Our DNA is written in Swift

Rich Text Update 1.4

Beginning with version 1.4 we will advance the version tags on DTCoreText and DTRichTextEditor in sync. DTCoreText is in charge of HTML parsing, display and HTML generation inside the editor component and thus all the changes done there are indirectly benefitting editor users as well.

I’ve begun to aggregate issues on both GitHub and our own private GitLab instance via milestones. These are the grouping unit collecting issues so that you can tell from which version onward these fixes or enhancements are available. Each milestone will become a tag, once it is completed and will represent a stable version.


You can always get a picture of the original issues if you filter them by milestone, like in this GitHub issue list for version 1.4.0 of DTCoreText

DTCoreText 1.4 Changes

  • ADDED: Support for including local CSS style sheet files
  • ADDED: DTHTMLWriter can now write HTML fragments with inline styles
  • CHANGED: Changed the way color-changing hyperlinks are drawn, code now unified in DTCoreTextLayoutFrame
  • CHANGED: You no longer need an override plist, all available system fonts now get loaded into the override table automatically
  • CHANGED: renamed the define for showing performance measurement so that they don’t show in normal DEBUG mode
  • CHANGED: strike-through and underline is now properly positioned and sized
  • FIXED: Dictation Placeholder not displayed if no text delegate set
  • FIXED: Line truncation problem going for longer than the paragraph
  • FIXED: RTL justified text too short to be justified would be left-aligned instead of being right-aligned
  • FIXED: Problem parsing CSS styles containing a !important tag
  • FIXED: Using Chinese characters would cause height problems in hyperlinks
  • FIXED: Having text with a shadow would cause bolder text due to it being drawn twice
  • FIXED: Images don’t keep aspect ratio on resize
  • FIXED: Element hyperlink URL did not get copied to DTTextAttachment
  • FIXED: code removed by accident would cause problem with custom views for links
  • FIXED: HTML encoding for Emoji Characters
  • FIXED: Static Framework was not linking in code from DTFoundation
  • FIXED: Static Framework building was missing embedded DTHTMLParser

The changes to how hyperlinks are drawn are breaking the API since before the color changing of hyperlinks that are touched was done inside DTLinkButton. But it was next to impossible to have these line up perfectly with the text. Now there is a mode on drawing (via bit mask) that allows you to draw a frame either with normal or highlighted hyperlinks.

The second big noticeable improvement relates to underlining. UIWebViews only do a nasty 1 px underline regardless of font size. The new method gets the line thickness and position from the CTFont. This causes underlines to look like in Pages. Also a great deal of effort was spent on having the lines always perfect pixel aligned, even on Retina displays.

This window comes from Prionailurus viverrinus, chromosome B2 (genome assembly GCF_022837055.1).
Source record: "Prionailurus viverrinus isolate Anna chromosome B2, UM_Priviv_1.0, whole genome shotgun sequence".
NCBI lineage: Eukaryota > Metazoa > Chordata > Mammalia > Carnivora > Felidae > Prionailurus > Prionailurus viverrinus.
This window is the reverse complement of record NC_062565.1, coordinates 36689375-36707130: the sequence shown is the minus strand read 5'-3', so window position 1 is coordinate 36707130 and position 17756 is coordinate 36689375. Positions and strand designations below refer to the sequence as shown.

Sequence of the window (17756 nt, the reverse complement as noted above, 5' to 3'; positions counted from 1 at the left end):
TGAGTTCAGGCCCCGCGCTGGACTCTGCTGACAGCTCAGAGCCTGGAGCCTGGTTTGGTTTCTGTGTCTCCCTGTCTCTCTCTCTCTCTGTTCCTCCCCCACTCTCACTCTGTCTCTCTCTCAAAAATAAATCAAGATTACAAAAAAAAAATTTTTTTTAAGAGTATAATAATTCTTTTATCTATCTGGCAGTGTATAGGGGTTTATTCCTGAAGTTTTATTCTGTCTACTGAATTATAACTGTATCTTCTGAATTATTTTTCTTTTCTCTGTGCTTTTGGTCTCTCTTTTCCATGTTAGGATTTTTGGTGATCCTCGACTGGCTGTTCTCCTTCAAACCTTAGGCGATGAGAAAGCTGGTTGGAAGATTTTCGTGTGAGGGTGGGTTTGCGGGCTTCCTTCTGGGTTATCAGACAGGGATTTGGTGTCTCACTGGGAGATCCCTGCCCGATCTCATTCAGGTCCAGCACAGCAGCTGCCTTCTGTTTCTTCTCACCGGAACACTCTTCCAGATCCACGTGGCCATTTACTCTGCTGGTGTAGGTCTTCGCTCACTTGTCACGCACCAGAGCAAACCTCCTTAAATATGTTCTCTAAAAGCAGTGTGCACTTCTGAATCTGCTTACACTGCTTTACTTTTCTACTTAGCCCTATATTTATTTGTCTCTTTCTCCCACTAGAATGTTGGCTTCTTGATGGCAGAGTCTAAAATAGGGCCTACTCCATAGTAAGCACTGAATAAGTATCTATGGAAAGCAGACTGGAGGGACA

DTRichTextEditor 1.4 Changes

  • ADDED: A delegation protocol that gives it feature parity with UITextView.
  • FIXED: override typing attributes (like setting bold with no selection) would be reset on a new line
  • FIXED: Autocorrection was broken due to removal of input delegate notification
  • UPDATED: DTCoreText to 1.4

At the time of this writing this version was not finalized and bug fixing still underway. But those are just finishing touches.

The other big and important improvement is that now the code lives on a GitLab server instead of Subversion. This unifies our workflow tremendously since we no longer have to keep copies of sub-projects inside the SVN repo. Instead everything is included as git submodules. Those are always pointing to an exact commit in the submodule. This way we have control over which version of the submodule we want to use and can advance the pointer if there is a new release without having to keep updating a full copy of the source code.

The other big advantage for all our clients comes from everybody having their own git user accounts. This way you can easily contribute enhancements in a project branch and create a merge request for them to be included in the master branch. Previously on Subversion I only had a single read-only user for everybody.

I am hoping that the new structure and the help of fabulous GitLab will enable a new form of social coding that we see as standard on GitHub. And that seeing other users helping out and squashing bugs will inspire a greater belief in the quality of this component as well as inspire contributing for the greater good.

The next version will finally implement proper list support. Two people have stepped forward to fund the development of this feature. This is a somewhat involved thing since we need to implement ability to protect certain parts of the text. You don’t want the user to be able to remove individual characters of a list item prefix. This can also benefit people who want to treat hyperlinks as a single unit.

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Categories: Updates

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